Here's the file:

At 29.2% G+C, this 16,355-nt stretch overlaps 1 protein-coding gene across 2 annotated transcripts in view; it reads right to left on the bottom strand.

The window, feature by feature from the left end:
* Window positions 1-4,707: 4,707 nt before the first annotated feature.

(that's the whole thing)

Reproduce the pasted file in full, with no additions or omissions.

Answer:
At 29.2% G+C, this 16,355-nt stretch overlaps 1 protein-coding gene across 2 annotated transcripts in view; it reads right to left on the bottom strand.

The window, feature by feature from the left end:
* Window positions 1-4,707: 4,707 nt before the first annotated feature.